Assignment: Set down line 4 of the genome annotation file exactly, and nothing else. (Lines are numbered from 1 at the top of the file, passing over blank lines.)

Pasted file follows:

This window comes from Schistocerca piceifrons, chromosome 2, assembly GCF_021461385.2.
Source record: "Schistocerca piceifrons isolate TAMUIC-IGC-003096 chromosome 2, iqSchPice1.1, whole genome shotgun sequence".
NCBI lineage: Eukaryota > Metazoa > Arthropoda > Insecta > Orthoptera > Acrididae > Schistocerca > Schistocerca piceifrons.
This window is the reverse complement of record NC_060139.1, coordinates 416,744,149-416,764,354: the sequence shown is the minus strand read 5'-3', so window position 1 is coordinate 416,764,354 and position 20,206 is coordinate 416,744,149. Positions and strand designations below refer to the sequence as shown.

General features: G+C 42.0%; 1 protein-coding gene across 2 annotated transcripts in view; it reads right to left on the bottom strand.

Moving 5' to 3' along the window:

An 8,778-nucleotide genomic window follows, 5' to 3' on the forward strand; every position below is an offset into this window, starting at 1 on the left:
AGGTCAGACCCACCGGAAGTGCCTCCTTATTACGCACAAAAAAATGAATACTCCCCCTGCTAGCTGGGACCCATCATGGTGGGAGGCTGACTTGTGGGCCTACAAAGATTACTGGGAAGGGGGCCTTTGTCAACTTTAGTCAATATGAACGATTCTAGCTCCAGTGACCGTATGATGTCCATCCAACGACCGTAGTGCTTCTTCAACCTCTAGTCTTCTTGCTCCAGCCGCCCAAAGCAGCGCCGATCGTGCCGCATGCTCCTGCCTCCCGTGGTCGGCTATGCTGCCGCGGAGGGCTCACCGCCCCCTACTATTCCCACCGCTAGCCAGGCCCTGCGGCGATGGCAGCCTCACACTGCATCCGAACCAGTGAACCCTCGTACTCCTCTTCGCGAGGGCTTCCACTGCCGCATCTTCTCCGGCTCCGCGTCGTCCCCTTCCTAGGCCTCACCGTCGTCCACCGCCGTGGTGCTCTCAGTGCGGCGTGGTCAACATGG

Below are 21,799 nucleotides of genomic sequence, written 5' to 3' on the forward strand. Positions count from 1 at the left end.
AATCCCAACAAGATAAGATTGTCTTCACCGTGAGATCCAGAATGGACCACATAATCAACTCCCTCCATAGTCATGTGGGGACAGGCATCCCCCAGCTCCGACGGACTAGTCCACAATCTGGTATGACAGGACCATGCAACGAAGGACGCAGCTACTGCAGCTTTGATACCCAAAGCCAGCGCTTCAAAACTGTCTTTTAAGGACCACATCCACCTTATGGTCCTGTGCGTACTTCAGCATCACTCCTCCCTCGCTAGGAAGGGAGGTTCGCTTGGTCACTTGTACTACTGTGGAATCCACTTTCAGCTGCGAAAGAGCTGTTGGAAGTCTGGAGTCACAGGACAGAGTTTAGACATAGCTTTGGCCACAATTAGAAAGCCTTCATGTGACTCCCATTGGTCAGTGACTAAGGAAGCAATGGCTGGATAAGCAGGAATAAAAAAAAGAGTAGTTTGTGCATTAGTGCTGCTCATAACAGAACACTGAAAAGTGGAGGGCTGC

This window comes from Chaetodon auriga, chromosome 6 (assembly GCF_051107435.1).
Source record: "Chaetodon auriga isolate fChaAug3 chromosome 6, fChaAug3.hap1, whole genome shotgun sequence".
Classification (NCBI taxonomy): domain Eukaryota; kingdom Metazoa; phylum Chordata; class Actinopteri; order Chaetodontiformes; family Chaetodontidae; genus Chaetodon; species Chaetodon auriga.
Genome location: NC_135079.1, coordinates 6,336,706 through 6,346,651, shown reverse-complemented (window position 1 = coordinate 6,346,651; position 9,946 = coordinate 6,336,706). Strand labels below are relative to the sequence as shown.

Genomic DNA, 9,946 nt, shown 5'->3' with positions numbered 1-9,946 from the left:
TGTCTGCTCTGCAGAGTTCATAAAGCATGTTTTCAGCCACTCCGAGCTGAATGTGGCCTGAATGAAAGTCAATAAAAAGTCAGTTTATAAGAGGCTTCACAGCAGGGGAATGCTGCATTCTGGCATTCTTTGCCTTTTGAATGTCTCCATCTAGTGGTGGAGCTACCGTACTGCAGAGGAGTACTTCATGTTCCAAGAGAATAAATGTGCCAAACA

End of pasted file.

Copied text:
This window is the reverse complement of record NC_060139.1, coordinates 416,744,149-416,764,354: the sequence shown is the minus strand read 5'-3', so window position 1 is coordinate 416,764,354 and position 20,206 is coordinate 416,744,149. Positions and strand designations below refer to the sequence as shown.